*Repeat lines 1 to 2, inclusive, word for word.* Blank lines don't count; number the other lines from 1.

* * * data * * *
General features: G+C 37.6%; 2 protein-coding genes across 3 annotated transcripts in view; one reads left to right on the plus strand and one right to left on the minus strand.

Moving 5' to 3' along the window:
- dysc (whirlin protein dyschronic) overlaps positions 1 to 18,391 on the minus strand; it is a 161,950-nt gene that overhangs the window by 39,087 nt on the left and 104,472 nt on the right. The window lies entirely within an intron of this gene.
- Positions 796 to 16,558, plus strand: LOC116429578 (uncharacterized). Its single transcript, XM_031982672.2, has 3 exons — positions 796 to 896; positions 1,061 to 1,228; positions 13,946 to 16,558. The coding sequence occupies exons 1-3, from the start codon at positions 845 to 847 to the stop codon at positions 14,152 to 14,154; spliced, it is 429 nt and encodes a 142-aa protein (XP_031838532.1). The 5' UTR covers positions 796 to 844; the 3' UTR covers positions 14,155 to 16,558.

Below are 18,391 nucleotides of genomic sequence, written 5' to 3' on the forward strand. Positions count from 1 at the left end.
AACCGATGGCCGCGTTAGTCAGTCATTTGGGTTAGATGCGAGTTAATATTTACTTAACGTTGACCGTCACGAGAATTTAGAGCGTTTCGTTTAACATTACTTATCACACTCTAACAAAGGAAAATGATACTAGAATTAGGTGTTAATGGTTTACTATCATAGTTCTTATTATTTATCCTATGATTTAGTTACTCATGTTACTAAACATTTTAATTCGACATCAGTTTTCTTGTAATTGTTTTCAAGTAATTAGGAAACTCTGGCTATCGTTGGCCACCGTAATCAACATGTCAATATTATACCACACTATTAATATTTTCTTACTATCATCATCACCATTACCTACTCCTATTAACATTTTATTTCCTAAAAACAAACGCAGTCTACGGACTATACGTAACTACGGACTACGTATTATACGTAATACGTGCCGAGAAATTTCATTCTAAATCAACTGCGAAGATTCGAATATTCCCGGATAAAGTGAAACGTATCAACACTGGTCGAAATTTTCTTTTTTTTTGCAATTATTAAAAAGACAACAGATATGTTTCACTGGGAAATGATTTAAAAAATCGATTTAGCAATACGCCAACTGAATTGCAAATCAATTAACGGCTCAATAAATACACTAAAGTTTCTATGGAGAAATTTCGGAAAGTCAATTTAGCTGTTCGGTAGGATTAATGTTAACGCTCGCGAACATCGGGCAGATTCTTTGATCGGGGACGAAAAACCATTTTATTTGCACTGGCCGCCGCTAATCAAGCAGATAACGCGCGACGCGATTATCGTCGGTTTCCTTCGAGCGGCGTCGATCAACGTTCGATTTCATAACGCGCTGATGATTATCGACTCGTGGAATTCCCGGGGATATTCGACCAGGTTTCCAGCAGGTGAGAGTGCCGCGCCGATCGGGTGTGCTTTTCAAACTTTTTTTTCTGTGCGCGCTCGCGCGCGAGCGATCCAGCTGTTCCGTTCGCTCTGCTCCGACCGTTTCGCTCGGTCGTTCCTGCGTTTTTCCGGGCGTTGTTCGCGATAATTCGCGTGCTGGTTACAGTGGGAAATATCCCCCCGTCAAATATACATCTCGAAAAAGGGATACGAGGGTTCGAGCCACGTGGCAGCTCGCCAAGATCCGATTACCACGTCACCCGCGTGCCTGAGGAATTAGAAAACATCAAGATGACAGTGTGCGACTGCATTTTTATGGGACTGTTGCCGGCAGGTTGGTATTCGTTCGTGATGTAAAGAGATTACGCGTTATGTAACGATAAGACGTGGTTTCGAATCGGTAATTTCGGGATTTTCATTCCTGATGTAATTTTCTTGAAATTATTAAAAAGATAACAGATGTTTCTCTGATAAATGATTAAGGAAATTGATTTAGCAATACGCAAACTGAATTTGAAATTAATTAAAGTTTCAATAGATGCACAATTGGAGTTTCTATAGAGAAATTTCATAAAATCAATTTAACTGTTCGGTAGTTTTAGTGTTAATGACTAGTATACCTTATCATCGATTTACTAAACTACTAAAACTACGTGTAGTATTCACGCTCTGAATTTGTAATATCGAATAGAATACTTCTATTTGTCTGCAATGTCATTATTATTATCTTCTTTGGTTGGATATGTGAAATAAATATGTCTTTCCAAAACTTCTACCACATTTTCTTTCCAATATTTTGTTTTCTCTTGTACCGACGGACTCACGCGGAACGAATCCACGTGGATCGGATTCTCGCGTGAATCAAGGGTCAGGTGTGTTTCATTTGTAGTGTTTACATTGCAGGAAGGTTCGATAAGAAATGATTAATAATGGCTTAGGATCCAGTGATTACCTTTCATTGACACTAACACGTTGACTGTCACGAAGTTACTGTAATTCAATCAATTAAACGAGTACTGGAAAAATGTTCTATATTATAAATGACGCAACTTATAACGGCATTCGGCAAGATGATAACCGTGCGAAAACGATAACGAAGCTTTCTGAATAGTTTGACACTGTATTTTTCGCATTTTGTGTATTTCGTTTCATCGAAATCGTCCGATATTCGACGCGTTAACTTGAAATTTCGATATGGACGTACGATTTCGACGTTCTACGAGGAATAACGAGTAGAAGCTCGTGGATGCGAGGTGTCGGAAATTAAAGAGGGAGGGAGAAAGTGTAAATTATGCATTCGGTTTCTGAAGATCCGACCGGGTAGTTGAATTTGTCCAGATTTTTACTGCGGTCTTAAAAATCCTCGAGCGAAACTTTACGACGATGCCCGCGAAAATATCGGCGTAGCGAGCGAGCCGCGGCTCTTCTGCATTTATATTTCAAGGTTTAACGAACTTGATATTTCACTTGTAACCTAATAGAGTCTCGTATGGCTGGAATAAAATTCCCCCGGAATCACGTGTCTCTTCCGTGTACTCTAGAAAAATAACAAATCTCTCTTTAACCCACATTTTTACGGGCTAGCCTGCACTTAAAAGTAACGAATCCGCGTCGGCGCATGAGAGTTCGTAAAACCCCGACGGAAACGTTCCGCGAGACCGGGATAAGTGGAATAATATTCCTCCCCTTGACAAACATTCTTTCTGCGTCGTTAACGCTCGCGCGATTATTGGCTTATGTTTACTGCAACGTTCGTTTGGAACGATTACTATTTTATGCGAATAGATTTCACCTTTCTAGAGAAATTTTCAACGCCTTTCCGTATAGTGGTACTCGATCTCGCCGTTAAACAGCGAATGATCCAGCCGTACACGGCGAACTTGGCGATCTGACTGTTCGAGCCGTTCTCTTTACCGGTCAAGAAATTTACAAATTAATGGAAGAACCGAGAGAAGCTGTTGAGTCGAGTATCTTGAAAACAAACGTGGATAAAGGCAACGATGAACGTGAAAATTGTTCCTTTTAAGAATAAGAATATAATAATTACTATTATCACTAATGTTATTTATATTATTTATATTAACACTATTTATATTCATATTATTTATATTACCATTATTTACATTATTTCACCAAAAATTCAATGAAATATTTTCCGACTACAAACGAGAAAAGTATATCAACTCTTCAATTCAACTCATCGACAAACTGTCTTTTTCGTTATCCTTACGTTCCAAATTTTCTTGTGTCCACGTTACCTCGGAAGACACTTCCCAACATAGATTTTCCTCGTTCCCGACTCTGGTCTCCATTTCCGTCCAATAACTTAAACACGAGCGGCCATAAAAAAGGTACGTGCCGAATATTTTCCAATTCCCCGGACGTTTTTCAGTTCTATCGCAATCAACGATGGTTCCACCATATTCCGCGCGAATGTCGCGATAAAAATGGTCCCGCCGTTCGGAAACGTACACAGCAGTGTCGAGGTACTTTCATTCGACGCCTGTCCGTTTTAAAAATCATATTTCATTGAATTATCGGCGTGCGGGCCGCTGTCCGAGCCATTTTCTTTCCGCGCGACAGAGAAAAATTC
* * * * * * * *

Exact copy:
General features: G+C 37.6%; 2 protein-coding genes across 3 annotated transcripts in view; one reads left to right on the plus strand and one right to left on the minus strand.

Moving 5' to 3' along the window: